“All the programs would be maintained, but we would get away from this governance bottleneck that is holding CATEC back,” Koleszar said. “The CATEC board doesn’t meet often, and it is basically rubber-stamping the [CATEC] director. That’s the problem of coordinating the two school divisions.”
Albemarle School Board Chairwoman Kate Acuff said it was not Albemarle’s responsibility to strengthen its “40-year marriage” with Charlottesville in order to improve CATEC.
“Our responsibility is making career and technical education work for Albemarle County students,” Acuff said.
The 1969 agreement between Albemarle and Charlottesville that led to the creation of CATEC gives either party the ability to dissolve the relationship.
Albemarle or Charlottesville can terminate the CATEC relationship by giving written notice of its intent and a desired date of withdrawal. The withdrawal date can be no sooner than 12 months after notice is given, and it must coincide with the end of a fiscal year.
The withdrawing party must offer to either sell its undivided interest in CATEC at a specified price or purchase the other party’s interest at the same price. The other party must accept one of those offers.
An appraisal conducted by Pape and Company in March 2015 values CATEC’s 13-acre campus and the building at $6.7 million.
Haas, who will replace Pam Moran as superintendent on July 1, said in an email that the county school division would not rule out any changes that would improve the quality of programming at CATEC and the participation of students in those programs.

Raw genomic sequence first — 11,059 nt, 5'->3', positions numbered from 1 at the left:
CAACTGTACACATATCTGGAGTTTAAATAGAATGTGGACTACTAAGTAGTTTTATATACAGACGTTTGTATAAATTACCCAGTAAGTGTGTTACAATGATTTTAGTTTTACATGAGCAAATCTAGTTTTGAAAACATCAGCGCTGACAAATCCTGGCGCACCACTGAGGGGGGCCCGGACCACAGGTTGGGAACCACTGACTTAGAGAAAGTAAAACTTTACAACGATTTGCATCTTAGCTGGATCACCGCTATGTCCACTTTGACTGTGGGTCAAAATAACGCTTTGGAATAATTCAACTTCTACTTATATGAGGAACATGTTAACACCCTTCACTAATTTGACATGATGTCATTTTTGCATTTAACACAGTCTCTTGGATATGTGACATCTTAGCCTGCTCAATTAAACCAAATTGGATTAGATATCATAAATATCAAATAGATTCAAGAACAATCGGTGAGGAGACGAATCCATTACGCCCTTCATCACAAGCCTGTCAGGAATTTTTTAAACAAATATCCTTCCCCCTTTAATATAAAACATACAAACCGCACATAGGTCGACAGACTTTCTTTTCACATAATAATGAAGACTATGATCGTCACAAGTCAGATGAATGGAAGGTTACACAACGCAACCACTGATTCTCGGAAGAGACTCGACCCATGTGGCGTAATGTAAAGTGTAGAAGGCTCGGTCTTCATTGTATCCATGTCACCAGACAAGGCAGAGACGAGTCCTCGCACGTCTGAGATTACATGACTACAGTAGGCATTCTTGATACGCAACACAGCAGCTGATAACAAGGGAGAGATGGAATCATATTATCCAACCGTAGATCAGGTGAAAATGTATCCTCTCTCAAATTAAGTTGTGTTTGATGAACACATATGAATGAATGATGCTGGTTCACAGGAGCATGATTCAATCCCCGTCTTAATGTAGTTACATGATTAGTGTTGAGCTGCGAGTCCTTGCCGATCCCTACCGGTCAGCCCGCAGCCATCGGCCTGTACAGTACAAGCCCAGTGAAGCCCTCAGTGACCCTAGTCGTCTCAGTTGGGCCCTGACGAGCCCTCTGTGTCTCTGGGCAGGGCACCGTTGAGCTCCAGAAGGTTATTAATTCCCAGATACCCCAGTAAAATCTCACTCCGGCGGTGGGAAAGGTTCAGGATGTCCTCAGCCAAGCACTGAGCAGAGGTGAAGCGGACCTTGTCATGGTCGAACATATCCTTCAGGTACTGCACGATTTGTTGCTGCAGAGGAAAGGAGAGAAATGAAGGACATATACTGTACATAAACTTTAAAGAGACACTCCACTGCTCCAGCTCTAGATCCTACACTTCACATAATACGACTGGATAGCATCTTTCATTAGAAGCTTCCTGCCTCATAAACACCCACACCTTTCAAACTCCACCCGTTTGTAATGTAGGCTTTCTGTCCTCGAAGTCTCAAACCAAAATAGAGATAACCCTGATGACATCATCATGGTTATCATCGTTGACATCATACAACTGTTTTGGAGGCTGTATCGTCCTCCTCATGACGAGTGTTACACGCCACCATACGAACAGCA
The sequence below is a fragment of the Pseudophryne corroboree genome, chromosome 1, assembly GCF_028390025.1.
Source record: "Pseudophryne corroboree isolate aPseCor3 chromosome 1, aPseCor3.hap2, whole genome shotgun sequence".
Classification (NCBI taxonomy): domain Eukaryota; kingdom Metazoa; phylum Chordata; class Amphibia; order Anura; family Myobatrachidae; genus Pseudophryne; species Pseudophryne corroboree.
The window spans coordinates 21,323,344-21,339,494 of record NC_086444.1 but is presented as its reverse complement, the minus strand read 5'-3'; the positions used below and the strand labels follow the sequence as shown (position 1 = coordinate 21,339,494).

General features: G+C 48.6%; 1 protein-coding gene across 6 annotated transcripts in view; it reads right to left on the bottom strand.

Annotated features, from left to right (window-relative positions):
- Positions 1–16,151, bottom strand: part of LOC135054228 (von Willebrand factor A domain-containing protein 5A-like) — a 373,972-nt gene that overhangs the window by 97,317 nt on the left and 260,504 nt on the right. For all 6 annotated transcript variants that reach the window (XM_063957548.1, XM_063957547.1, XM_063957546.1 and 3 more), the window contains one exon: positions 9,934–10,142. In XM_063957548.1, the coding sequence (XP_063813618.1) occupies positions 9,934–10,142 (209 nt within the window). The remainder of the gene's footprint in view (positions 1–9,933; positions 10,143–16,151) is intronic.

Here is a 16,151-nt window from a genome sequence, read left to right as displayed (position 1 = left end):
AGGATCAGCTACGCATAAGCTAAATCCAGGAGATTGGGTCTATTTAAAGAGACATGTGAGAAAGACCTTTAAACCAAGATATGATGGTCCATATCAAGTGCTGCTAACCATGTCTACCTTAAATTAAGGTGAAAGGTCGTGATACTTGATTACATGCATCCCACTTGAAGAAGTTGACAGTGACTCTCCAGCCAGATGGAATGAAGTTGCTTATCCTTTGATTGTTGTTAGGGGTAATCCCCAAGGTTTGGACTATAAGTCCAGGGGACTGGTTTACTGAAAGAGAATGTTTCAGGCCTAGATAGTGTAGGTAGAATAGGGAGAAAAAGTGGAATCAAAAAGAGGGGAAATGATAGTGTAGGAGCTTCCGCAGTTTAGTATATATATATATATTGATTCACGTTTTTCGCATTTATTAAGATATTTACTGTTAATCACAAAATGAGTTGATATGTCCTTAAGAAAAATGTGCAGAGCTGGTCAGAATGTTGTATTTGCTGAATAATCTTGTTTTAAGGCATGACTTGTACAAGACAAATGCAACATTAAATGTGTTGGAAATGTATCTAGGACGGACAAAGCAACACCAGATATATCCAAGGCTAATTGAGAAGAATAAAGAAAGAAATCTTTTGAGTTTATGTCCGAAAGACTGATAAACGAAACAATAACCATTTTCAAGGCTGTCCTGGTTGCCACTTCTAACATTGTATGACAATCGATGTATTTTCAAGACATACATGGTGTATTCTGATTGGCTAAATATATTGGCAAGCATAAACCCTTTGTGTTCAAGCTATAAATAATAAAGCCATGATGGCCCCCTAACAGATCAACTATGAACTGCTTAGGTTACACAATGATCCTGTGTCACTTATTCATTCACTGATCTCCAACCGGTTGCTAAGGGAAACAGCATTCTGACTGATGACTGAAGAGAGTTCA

However, Haas said Albemarle and Charlottesville would have to agree that a change in the governance of CATEC was the right move for all their students.
“While we welcome discussions with our city counterparts at any time, the joint benefits have to be clearly defined and welcomed by both parties,” Haas said.
Juandiego Wade, chairman of the Charlottesville School Board and the CATEC board, said he would wait for both boards to review the Albemarle County program evaluation before sharing his opinions.
“We want it to be a win-win situation for everyone,” Wade said.
However, two other city School Board members said they strongly supported the continuation of the CATEC partnership.
“If [Albemarle and Charlottesville] are looking to train students in the community to get apprenticeships and internships and good jobs, it’s all the same community,” said Sherry Kraft. “It doesn’t make sense that we wouldn’t be partners in this endeavor.”
“We have a long history of working together on this, and we have a long history of partnerships with businesses. That still has value,” said Jennifer McKeever.
The Charlottesville School Board will meet Tuesday to consider a contract for student laptops and updates to division policies. Its next regular meeting is scheduled for Aug. 2.
The Albemarle County School Board is scheduled to meet July 12. The next CATEC board meeting is scheduled for Aug. 14.
View the Albemarle County Public Schools evaluation of CATEC here.